Wednesday, December 11, 2013
By CRAIG CROSBY Kennebec Journal
AUGUSTA - All dispatchers had to say were two words: "truck" and "trestle."
Four truck accidents during the last nine months are seen at the train trestle on Water Street in Augusta. The accidents happened Nov. 14, 2011, bottom right; Jan. 11, 2012, bottom left; Feb. 14, 2012, top left; and July 19, 2012, top right.
Staff file photos by Joe Phelan and Andy Molloy
Augusta police Sgt. Christopher Massey knew right where he was heading, and he knew he would be there for a while.
Despite numerous signs warning drivers of the low clearance, the train trestle on Water Street has taken its own toll on a number of big trucks that have tried to pass underneath. Each accident can entail thousands of dollars in expense and hours of disrupted traffic. No serious injuries have been reported in any recent cases.
So notorious is the bridge that it has a nickname.
"We call it the Can Opener," City Engineer Lionel Cayer said.
State law requires signs to warn drivers whenever an underpass clearance is less than 14 feet, 6 inches. Clearance under the Water Street train trestle is 12 feet, 10 inches.
Massey said police were called to the area 16 times from July 20, 2011, to July 20, 2012, to redirect traffic for drivers who noticed the bridge at the last minute and needed help backing up.
Trains have not crossed the trestle for years, which leads some to wonder why it is not removed to prevent the accidents from happening in the first place. However, the trestle is protected by state law, said Ted Talbot, spokesman for the Maine Department of Transportation, which owns and maintains it.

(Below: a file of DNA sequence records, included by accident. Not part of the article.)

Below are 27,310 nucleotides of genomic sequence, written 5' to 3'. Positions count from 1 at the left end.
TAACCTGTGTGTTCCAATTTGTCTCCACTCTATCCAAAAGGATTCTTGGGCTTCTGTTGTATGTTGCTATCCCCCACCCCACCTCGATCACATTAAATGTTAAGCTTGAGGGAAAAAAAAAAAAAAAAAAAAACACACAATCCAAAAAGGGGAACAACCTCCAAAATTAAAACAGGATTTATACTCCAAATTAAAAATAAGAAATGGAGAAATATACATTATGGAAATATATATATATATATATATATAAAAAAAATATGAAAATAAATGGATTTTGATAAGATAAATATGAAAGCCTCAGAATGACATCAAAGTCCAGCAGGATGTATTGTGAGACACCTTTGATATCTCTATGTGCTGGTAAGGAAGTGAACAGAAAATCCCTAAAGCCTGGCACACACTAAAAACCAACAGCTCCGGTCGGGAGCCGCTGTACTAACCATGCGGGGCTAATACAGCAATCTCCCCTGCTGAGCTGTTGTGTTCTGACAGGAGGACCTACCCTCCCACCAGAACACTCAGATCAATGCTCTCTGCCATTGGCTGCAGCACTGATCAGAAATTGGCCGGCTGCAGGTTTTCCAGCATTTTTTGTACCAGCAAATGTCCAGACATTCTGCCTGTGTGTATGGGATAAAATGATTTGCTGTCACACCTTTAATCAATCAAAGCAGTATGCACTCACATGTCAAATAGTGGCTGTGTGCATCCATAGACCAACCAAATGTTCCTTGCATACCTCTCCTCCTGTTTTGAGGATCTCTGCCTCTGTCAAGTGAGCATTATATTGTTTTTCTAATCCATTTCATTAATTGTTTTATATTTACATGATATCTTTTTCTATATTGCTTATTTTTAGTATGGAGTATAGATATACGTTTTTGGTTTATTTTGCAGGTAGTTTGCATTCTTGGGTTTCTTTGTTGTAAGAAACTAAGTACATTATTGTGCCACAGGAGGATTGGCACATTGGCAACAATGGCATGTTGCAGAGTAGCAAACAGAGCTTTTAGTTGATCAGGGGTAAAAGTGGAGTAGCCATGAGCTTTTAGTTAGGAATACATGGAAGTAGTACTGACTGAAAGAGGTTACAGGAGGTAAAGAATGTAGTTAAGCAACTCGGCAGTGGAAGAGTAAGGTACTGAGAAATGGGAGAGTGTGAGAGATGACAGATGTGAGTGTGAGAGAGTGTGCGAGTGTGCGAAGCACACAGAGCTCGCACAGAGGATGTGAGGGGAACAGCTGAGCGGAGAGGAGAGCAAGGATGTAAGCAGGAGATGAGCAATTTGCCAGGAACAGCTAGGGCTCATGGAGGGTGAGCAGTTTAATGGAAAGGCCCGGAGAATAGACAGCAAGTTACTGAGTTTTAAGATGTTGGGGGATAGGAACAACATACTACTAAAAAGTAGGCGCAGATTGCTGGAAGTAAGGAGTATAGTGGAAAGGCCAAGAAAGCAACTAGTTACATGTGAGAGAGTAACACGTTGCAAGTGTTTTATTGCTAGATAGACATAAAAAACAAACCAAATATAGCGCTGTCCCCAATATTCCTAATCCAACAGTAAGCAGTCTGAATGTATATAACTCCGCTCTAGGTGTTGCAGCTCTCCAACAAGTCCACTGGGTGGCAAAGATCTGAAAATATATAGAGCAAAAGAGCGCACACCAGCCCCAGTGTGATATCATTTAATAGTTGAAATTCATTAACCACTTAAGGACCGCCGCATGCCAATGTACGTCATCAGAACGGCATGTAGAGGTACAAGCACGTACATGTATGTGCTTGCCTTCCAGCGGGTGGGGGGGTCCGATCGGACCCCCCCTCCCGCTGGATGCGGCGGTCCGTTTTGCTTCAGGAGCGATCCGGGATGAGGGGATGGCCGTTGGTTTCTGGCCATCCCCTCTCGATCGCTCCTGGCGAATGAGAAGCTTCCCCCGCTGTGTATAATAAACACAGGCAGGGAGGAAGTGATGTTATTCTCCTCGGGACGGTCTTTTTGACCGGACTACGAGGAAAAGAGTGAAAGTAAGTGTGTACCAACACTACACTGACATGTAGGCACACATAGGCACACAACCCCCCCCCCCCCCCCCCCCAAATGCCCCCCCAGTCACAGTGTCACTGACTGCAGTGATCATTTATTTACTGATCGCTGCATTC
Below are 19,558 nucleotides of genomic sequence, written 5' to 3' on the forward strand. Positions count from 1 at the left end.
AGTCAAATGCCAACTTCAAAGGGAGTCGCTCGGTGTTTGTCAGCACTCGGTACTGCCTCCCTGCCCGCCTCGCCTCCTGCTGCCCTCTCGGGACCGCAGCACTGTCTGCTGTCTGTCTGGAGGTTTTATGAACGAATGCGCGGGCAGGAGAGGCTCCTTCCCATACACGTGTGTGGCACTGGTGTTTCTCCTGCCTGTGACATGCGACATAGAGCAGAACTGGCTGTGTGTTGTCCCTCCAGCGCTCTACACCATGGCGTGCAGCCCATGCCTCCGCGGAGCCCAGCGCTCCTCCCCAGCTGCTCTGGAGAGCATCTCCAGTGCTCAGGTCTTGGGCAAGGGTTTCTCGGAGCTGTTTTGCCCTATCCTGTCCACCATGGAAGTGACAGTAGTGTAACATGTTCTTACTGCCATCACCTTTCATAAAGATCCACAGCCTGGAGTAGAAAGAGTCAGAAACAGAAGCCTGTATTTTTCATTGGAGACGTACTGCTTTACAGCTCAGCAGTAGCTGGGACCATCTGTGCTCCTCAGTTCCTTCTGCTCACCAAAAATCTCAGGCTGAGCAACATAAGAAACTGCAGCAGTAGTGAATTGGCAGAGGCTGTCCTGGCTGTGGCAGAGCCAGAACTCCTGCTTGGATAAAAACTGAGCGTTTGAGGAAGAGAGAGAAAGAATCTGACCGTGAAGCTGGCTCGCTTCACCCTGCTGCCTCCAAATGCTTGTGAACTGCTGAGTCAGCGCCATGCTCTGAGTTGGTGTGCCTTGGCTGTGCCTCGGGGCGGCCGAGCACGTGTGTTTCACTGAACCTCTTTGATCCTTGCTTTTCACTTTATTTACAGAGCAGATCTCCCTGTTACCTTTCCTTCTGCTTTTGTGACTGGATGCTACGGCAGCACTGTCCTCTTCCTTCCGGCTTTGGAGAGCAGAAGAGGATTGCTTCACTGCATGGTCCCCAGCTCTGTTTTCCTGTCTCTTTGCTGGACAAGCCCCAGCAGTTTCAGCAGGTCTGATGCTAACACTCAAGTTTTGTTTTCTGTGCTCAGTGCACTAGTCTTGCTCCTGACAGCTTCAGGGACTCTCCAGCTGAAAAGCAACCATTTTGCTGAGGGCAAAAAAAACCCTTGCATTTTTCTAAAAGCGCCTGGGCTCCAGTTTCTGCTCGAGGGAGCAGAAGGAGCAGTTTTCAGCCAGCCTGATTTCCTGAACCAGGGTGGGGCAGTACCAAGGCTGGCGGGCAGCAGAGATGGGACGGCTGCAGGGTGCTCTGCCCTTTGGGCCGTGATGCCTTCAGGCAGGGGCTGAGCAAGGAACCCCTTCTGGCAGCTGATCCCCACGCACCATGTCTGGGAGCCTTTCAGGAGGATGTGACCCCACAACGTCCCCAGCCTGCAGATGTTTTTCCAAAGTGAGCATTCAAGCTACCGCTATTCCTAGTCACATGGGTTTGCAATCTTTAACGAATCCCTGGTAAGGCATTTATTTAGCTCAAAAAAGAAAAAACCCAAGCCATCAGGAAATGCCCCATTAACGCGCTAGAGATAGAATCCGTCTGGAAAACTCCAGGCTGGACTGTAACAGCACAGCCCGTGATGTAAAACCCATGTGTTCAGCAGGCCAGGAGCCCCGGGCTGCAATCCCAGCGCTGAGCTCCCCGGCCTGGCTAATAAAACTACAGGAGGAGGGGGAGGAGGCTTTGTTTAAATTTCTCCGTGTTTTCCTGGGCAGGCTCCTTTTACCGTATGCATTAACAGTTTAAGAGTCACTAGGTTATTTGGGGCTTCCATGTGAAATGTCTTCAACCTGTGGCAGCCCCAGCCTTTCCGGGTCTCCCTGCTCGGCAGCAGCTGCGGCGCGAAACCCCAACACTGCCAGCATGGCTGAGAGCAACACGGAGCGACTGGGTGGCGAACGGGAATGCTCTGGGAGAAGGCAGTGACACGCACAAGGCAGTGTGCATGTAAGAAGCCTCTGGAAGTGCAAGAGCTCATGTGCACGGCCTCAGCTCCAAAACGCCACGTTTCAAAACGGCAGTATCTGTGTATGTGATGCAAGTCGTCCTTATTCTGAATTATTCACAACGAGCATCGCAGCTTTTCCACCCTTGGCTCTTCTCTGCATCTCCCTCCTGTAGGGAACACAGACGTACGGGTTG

"It is something that we have to maintain, as we do with all rail lines," Talbot said. "We do that with the expectation that the lines will be used in the future."
Regardless of how many scowls they must endure from inconvenienced motorists, the truck drivers who still can back up are the lucky ones. At least four trucks have hit the bridge during the last year, resulting in damages and big traffic delays.
The most recent occurred July 19 when a partially loaded box truck hit the trestle with such force that it dislodged the box, trapping the truck underneath. One lane of Water Street was closed for about four hours.
"It takes a lot of resources from the Police Department that are already scarce," Cayer said.
A badly damaged truck is just the beginning of the heartache for the driver. Police always issue the driver a summons charging him or her with exceeding the bridge height limit. The fine for the offense $310, but that may pale in comparison to the fee from the tow truck company, which Massey said could be about $10,000, depending on how tightly wedged the truck is.
"This last one, they actually had to cut the landing gear off the truck so they could get it out," Massey said.
Kennebec Journal Staff Writer Craig Crosby can be contacted at 621-5642 or at: